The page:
Eva Quiroz loves horses. The 10 year old takes riding lessons, and this activity puts a smile on her face. Anyone watching her contentedly guiding a horse around the ring would just assume she has always been a healthy child, says her mom Carla. They would see no hint of what Eva has been through over the last few years and how sick she has been.
Determined in the face of cancer
At the age of 7, Eva came down with what her parents thought was a stomach bug. But they soon found out her symptoms were caused by something much worse: a Wilms tumor (a type of kidney tumor) with diffuse anaplasia (this means cells that are aggressive and resistant to treatment).
This is the rarest type of Wilms tumor and the most challenging to overcome. When the tumor was discovered, it was stage IV, and the cancer cells had already spread to Eva’s lungs.
“This form of Wilms tumor has a very low cure rate,” admits Elizabeth A. Mullen, MD, FAAP, who leads the Kidney Tumor Program at Dana-Farber/Boston Children’s Cancer and Blood Disorders Center. She and Joelle Straehla, MD, coordinated on Eva’s case; Straehla was a fellow training with Mullen at the time Eva was diagnosed.
Since Eva had been in excellent health before she got sick, Mullen and Straehla believed they could help Eva beat the cancer by taking an extremely aggressive approach — even though the side effects of the treatment had a high risk of toxicity and would be very hard for Eva to take.
Tracing Eva’s story
Eva’s story really began three years ago, when she experienced stomach pains and vomiting that was initially believed to be caused by a virus. But a few days later, Carla suddenly noticed a big, hard bulge on Eva’s left side. An initial x-ray revealed a mass (the tumor) on Eva’s kidneys. This finding was confirmed by a CT scan at Boston Children’s.
“One of the oncologists told me that the tumor had likely been hidden under Eva’s ribs until it grew so big that it caused shifting of her organs. He said it was probably the shifting that had caused the pain and vomiting, as well as finally making it noticeable,” Carla says.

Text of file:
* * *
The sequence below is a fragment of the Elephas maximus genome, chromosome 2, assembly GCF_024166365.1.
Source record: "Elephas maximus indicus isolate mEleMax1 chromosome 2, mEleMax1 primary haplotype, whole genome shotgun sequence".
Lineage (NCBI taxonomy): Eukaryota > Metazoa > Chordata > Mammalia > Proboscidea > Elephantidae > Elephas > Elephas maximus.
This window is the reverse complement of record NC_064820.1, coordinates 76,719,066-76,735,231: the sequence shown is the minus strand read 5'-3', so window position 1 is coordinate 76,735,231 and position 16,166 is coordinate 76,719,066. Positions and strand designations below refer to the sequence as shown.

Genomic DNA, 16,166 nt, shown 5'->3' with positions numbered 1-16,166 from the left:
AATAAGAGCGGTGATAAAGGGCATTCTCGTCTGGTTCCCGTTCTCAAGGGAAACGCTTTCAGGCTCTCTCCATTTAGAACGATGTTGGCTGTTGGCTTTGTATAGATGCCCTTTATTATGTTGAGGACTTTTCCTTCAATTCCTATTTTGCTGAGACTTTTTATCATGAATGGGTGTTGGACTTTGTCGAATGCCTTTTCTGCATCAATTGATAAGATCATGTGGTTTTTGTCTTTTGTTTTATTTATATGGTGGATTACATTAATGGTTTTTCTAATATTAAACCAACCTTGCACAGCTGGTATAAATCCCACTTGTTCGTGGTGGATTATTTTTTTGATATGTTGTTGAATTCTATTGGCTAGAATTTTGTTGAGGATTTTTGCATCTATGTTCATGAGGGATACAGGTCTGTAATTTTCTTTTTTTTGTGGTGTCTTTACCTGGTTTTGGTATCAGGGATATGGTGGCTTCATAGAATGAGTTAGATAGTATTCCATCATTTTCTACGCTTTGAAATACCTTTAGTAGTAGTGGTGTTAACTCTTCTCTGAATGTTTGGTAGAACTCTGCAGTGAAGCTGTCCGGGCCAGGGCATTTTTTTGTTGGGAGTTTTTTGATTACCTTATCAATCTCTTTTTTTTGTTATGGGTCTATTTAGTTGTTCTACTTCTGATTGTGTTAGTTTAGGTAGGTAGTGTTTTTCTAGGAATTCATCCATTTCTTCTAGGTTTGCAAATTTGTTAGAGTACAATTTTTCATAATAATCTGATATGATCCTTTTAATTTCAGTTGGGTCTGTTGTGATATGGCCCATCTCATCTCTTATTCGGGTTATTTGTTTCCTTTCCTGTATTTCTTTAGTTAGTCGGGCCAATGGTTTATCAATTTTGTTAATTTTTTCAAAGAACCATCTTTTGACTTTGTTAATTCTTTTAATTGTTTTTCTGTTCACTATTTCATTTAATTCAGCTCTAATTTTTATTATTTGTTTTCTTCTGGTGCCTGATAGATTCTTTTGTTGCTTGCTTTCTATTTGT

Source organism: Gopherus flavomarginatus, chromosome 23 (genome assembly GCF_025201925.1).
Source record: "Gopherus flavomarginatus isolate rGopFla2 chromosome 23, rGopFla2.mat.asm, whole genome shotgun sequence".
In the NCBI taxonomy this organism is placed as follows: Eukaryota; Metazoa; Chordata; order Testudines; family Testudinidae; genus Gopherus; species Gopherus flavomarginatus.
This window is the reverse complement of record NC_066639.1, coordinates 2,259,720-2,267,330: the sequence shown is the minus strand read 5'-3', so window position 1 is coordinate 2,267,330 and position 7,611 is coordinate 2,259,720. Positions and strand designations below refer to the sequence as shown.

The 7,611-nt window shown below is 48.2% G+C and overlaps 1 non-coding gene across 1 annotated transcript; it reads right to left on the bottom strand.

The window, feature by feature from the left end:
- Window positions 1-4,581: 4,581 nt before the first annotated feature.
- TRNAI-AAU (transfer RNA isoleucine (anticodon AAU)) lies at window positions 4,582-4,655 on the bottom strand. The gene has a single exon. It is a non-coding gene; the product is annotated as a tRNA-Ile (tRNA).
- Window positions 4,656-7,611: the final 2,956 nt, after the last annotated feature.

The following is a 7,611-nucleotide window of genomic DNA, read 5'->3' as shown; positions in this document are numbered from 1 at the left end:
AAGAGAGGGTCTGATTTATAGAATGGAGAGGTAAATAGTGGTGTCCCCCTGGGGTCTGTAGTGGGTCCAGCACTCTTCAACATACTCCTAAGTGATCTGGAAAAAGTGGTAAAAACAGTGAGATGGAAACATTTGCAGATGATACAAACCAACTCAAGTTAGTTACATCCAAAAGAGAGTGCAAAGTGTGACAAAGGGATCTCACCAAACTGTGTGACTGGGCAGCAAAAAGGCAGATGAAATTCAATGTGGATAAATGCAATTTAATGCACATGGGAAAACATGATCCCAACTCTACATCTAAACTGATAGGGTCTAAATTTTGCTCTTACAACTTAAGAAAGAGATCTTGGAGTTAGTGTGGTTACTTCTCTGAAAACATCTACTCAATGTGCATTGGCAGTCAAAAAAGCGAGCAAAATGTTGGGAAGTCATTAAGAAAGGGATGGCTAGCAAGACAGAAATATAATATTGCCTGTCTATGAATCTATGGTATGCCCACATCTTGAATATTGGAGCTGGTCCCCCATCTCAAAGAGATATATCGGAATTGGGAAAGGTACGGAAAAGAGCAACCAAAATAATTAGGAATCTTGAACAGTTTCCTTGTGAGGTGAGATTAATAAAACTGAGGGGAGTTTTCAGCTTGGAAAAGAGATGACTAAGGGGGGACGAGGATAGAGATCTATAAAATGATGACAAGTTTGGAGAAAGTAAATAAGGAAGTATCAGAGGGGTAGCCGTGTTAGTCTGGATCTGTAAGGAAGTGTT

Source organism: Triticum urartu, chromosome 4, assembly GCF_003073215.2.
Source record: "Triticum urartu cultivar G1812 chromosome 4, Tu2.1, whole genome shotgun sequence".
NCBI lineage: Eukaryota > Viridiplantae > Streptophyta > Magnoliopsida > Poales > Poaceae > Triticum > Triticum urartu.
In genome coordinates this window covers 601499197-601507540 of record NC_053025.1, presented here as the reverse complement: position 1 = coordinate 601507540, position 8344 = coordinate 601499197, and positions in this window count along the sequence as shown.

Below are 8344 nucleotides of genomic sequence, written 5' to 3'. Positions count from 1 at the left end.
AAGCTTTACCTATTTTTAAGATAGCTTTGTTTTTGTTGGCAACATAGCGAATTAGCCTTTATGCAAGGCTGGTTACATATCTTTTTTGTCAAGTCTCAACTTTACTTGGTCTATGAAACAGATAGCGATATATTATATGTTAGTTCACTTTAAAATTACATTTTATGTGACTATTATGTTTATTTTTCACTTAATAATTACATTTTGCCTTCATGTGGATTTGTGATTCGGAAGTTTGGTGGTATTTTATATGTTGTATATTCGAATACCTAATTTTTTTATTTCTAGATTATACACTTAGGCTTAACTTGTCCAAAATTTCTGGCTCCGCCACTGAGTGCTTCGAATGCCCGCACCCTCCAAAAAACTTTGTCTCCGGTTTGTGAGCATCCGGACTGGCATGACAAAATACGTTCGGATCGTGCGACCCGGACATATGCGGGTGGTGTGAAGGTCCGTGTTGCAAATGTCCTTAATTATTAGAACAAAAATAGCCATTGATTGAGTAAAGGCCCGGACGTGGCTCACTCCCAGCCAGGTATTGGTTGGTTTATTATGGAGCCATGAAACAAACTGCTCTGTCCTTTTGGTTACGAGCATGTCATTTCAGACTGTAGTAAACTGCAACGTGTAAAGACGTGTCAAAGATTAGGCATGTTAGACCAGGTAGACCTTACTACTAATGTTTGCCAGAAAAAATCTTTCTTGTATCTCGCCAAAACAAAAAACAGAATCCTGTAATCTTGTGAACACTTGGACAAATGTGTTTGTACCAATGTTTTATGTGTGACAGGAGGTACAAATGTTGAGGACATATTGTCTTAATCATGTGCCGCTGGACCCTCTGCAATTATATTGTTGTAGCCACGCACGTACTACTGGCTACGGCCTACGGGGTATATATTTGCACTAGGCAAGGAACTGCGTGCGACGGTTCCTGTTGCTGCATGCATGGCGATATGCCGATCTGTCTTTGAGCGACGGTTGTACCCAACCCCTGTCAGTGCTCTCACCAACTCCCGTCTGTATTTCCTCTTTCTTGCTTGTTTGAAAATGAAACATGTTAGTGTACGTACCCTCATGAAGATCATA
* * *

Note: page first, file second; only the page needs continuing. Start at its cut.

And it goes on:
Eva underwent surgery to remove the kidney and the tumor it contained along with it.
“The surgery went very well with no complications and Eva recovered quickly,” Carla says. She had expected that Eva’s pathology results (information about the type of tumor) would reveal a standard Wilms tumor, the most common kidney tumor in children, and known for high cure rates. But that was not the case.
An aggressive treatment regime
“When we met with the treatment team, the doctor told us that Eva had a type of cancer that is difficult to cure. I wasn’t able to process anything that followed. I just had this soundtrack repeating in my head: difficult to cure, difficult to cure,” Carla remembers. The anaplasia is present only in about 5 percent of Wilms patients and it meant Eva would need more aggressive treatment.
After surgery, Eva underwent eight radiation treatments and twelve, three-week cycles of chemotherapy, with multiple drugs being administered each cycle, alternating between VDC (vincristine, doxorubicin, and cyclophosphamide), ICE (ifosfamide, carboplatin, and etoposide), and VI (vincristine and irinotecan).
The treatment was so difficult to tolerate that Eva became very dehydrated from vomiting. Her parents quickly learned how to administer IV fluids overnight at home through Eva’s port, which helped her feel better. But the drugs also caused Eva to lose her appetite, requiring her to get a feeding tube that remained for the duration of treatment.
Taking side effects in stride
But through all of the challenges, Eva never lost her good nature, Carla says. She took each setback in stride and just focused on getting well so she could get back to her regular activities again.
“It’s very hard to get through therapy that is this aggressive,” Mullen says. “But Dr. Straehla stayed by the family’s side to help them through every step of the way, which made all of the difference,” she says.
There was also the nursing team, surgical oncologists, radiation oncologist, nutritionists, and child-life specialists. Eva even worked with a speech therapist once when her mouth sores were so bad that she wouldn’t speak.
“Everyone worked together to help Eva get to where she is now,” Mullen adds.
Offering hope for other children
The good news is that finally Eva made it through the treatment. Now, three years after her diagnosis, she remains cancer-free.
“If you look at her now, she is fabulous,” Dr. Straehla says. “The joy of working in pediatrics is the resilience of children.”
So far, more than a dozen children with stage IV anaplastic Wilms tumor have now been treated with the same type of aggressive approach, and the outcomes have been encouraging. The successes are also providing new hope for other children diagnosed with this type of cancer.
“We are also hopeful since the tumor is so rare that we can study the tissue children with this disease,” Straehla says, pointing out that there have been some clinical trials but there aren’t enough cases to learn a lot about this disease. “That’s why Eva’s case is so exciting to us. We want to share her story with others and let people know there is hope,” she stresses.
“When we look at Eva now and see how well she is doing, it’s what absolutely keeps us coming to work every day,” Muller chimes in. “We couldn’t do this if we didn’t see the reward. We tell families like Eva’s that we want to see their children grow up and go to the prom, go to college, get married, and someday start their own families.”